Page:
Next up was Jared Wareham, a 33-year-old pianist with Down Syndrome. In addition to music, Jared holds gold and silver medals in downhill skiing from the Special Olympics and excels in archery and swimming. His infectious smile endeared him to members of the audience, who clapped enthusiastically as he played two numbers—the first a solo piece, and the second a duet in which his mother, Dorothy Wareham, played a series of staccato flourishes on the high notes. When the performance ended, Jared waved to the audience, grinning triumphantly.

Following Jared’s performance, brother and sister piano duo Gian and Keziah Villlanueva delivered a powerhouse display on the keyboard. The pair seated themselves at the piano and unleashed a firestorm of dazzling virtuosity, showcasing an amazing command of difficult four-handed passages in classical style. The energy, emotion, and psssion the pair brought to each piece led this reporter to believe that these kids will one day make names for themselves in the world of music. Even though he's only 11, Gian is a member of the Heralds of Hope Men's Chorus. Dorothy Wareham, accompanist for the group, says the adults in the ensemble have trouble catching up to the speed at which Gian masters new songs and techniques. Keziah is nine years old.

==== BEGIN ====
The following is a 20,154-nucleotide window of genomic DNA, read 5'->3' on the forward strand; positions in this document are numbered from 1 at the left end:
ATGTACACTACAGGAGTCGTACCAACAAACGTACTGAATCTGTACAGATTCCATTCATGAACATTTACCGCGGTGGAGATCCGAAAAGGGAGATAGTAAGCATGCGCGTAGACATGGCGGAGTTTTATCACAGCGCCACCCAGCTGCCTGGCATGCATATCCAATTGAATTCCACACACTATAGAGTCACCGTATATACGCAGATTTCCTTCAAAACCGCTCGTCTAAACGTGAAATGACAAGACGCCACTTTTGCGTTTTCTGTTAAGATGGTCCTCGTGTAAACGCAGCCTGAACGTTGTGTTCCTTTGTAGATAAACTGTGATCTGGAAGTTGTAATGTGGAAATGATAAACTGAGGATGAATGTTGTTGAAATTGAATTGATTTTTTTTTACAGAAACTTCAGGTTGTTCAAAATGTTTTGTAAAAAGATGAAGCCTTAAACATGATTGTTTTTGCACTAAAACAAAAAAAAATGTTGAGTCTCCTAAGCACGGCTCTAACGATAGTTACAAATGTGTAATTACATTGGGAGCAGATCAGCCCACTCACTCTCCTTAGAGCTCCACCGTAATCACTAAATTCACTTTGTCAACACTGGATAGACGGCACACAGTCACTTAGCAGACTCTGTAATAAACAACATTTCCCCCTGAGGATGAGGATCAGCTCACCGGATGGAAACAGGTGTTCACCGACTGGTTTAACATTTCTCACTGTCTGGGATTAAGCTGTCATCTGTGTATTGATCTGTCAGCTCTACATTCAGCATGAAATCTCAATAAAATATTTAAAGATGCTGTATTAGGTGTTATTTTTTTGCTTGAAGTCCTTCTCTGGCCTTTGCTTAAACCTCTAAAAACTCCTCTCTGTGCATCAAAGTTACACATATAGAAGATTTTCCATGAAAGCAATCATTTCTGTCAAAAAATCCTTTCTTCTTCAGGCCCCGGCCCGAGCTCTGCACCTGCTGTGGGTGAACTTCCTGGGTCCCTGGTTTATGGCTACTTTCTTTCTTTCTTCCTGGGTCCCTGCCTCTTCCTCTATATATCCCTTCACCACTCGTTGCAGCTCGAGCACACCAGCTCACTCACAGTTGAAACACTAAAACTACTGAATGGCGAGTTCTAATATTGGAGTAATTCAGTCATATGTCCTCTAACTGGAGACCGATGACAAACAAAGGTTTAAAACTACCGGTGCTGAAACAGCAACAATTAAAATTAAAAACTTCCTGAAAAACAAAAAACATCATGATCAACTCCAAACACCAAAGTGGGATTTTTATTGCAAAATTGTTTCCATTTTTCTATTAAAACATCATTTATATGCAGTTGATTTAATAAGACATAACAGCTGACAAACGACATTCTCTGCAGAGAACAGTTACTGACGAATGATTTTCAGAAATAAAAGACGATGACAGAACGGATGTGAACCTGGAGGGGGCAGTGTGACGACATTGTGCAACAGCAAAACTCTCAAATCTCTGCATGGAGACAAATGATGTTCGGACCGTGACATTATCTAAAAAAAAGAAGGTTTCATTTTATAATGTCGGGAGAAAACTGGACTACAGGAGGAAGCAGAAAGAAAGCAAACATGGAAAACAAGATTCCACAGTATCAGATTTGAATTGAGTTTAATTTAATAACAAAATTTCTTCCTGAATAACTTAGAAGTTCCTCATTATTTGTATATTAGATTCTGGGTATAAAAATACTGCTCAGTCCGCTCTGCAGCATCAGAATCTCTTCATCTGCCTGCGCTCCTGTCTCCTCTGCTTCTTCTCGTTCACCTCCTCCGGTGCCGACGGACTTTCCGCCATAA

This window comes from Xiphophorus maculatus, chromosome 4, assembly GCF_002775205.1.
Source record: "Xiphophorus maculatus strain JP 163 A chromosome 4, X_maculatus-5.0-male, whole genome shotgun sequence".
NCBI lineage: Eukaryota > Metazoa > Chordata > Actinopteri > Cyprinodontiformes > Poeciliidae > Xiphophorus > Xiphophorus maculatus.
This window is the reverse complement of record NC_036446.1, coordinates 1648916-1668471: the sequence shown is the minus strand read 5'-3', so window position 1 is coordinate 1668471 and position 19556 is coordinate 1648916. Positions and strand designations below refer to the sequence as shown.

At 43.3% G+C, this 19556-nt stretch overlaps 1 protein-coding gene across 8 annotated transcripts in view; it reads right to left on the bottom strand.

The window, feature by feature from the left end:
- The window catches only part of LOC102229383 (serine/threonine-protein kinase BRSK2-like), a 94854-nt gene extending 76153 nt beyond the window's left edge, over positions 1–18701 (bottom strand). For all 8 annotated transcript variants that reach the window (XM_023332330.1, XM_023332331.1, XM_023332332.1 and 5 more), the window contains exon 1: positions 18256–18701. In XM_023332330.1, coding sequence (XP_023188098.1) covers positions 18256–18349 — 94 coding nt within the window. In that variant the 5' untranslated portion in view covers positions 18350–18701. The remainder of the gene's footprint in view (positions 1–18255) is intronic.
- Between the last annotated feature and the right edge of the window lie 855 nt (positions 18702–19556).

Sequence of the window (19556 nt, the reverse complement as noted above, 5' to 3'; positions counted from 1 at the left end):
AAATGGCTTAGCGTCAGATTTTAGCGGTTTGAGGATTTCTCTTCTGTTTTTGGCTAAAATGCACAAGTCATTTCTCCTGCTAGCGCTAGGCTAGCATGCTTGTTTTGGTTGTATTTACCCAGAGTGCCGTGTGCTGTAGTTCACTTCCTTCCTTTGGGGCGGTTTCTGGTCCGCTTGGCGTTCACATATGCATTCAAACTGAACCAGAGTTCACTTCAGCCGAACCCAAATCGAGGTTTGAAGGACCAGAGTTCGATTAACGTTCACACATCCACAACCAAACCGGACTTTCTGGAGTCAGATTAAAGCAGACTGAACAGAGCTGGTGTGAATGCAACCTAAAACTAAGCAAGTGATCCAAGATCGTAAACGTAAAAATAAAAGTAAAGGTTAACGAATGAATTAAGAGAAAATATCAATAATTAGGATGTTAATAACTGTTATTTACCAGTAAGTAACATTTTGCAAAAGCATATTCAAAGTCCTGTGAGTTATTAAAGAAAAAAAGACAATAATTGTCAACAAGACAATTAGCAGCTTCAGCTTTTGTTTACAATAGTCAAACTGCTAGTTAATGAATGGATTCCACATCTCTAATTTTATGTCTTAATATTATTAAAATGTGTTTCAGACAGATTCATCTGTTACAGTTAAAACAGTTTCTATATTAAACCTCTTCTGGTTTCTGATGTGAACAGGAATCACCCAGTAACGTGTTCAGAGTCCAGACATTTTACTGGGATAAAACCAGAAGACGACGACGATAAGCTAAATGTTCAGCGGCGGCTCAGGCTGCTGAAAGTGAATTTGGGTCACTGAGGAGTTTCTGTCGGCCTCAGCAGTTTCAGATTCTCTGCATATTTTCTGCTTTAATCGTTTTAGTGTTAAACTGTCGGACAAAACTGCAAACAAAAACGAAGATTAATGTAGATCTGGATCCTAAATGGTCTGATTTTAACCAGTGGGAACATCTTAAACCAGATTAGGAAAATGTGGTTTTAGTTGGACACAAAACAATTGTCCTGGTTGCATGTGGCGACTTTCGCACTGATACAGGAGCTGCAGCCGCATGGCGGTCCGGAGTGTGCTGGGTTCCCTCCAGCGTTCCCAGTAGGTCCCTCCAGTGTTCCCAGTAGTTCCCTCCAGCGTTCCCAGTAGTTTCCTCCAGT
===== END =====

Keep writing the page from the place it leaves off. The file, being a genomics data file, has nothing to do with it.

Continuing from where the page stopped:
For the last three years, sisters Kaitlin and Miranda Mattson have brought their musical talents to the event. Although both were scheduled to appear this year, only Miranda showed up. Kaitlin, a sophomore at California Baptist University in Riverside, had come down with laryngitis the day before. Undaunted, Miranda grabbed her ukulele and went solo, singing a winsome version of “Jolly Old Saint Nicholas.” Miranda, a freshman at the same university, then launched into a lilting arrangement of “Do You Hear What I Hear?” One of the things guests have come to expect from the Mattson sisters is the wholesome image they project and their friendly camaraderie with the audience. This year, Miranda did a fine job of holding the fort all by herself.